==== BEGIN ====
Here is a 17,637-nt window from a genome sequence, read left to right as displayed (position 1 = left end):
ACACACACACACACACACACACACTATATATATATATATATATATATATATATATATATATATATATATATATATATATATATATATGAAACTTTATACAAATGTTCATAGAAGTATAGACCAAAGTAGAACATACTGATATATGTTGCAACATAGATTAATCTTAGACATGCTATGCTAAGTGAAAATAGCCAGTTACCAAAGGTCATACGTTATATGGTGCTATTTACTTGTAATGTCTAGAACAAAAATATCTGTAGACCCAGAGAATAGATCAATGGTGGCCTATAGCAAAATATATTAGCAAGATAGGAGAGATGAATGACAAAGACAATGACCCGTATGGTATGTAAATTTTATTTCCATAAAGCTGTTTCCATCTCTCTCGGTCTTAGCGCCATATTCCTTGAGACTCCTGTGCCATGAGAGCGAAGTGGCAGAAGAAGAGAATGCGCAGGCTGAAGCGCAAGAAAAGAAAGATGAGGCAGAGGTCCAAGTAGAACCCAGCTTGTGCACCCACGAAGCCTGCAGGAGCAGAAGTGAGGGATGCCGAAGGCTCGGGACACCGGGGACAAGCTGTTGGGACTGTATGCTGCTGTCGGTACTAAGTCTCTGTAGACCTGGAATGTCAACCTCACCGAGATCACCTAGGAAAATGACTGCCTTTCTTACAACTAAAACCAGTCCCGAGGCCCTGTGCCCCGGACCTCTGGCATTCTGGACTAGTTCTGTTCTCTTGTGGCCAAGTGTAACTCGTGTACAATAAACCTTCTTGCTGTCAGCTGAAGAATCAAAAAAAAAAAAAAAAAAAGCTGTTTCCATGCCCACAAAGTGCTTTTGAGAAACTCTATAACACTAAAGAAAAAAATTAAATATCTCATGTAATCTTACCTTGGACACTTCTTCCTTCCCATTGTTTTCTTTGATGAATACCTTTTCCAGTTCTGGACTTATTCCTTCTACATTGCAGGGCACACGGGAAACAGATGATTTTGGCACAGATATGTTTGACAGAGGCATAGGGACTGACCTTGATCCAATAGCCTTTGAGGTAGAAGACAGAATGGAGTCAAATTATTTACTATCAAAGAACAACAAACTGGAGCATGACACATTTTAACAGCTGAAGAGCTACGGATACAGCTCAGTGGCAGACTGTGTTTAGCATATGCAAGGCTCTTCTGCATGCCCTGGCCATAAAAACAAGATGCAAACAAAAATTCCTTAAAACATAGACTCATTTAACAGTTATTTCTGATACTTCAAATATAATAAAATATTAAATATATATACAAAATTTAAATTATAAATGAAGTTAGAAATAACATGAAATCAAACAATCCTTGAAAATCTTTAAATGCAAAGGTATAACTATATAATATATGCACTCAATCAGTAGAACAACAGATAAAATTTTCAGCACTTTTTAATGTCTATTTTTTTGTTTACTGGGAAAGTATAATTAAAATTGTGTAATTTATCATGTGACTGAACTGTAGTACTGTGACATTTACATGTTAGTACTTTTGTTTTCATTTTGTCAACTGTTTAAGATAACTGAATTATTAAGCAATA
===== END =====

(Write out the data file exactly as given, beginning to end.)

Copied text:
Here is a 17,637-nt window from a genome sequence, read left to right as displayed (position 1 = left end):
ACACACACACACACACACACACACTATATATATATATATATATATATATATATATATATATATATATATATATATATATATATATATGAAACTTTATACAAATGTTCATAGAAGTATAGACCAAAGTAGAACATACTGATATATGTTGCAACATAGATTAATCTTAGACATGCTATGCTAAGTGAAAATAGCCAGTTACCAAAGGTCATACGTTATATGGTGCTATTTACTTGTAATGTCTAGAACAAAAATATCTGTAGACCCAGAGAATAGATCAATGGTGGCCTATAGCAAAATATATTAGCAAGATAGGAGAGATGAATGACAAAGACAATGACCCGTATGGTATGTAAATTTTATTTCCATAAAGCTGTTTCCATCTCTCTCGGTCTTAGCGCCATATTCCTTGAGACTCCTGTGCCATGAGAGCGAAGTGGCAGAAGAAGAGAATGCGCAGGCTGAAGCGCAAGAAAAGAAAGATGAGGCAGAGGTCCAAGTAGAACCCAGCTTGTGCACCCACGAAGCCTGCAGGAGCAGAAGTGAGGGATGCCGAAGGCTCGGGACACCGGGGACAAGCTGTTGGGACTGTATGCTGCTGTCGGTACTAAGTCTCTGTAGACCTGGAATGTCAACCTCACCGAGATCACCTAGGAAAATGACTGCCTTTCTTACAACTAAAACCAGTCCCGAGGCCCTGTGCCCCGGACCTCTGGCATTCTGGACTAGTTCTGTTCTCTTGTGGCCAAGTGTAACTCGTGTACAATAAACCTTCTTGCTGTCAGCTGAAGAATCAAAAAAAAAAAAAAAAAAAGCTGTTTCCATGCCCACAAAGTGCTTTTGAGAAACTCTATAACACTAAAGAAAAAAATTAAATATCTCATGTAATCTTACCTTGGACACTTCTTCCTTCCCATTGTTTTCTTTGATGAATACCTTTTCCAGTTCTGGACTTATTCCTTCTACATTGCAGGGCACACGGGAAACAGATGATTTTGGCACAGATATGTTTGACAGAGGCATAGGGACTGACCTTGATCCAATAGCCTTTGAGGTAGAAGACAGAATGGAGTCAAATTATTTACTATCAAAGAACAACAAACTGGAGCATGACACATTTTAACAGCTGAAGAGCTACGGATACAGCTCAGTGGCAGACTGTGTTTAGCATATGCAAGGCTCTTCTGCATGCCCTGGCCATAAAAACAAGATGCAAACAAAAATTCCTTAAAACATAGACTCATTTAACAGTTATTTCTGATACTTCAAATATAATAAAATATTAAATATATATACAAAATTTAAATTATAAATGAAGTTAGAAATAACATGAAATCAAACAATCCTTGAAAATCTTTAAATGCAAAGGTATAACTATATAATATATGCACTCAATCAGTAGAACAACAGATAAAATTTTCAGCACTTTTTAATGTCTATTTTTTTGTTTACTGGGAAAGTATAATTAAAATTGTGTAATTTATCATGTGACTGAACTGTAGTACTGTGACATTTACATGTTAGTACTTTTGTTTTCATTTTGTCAACTGTTTAAGATAACTGAATTATTAAGCAATA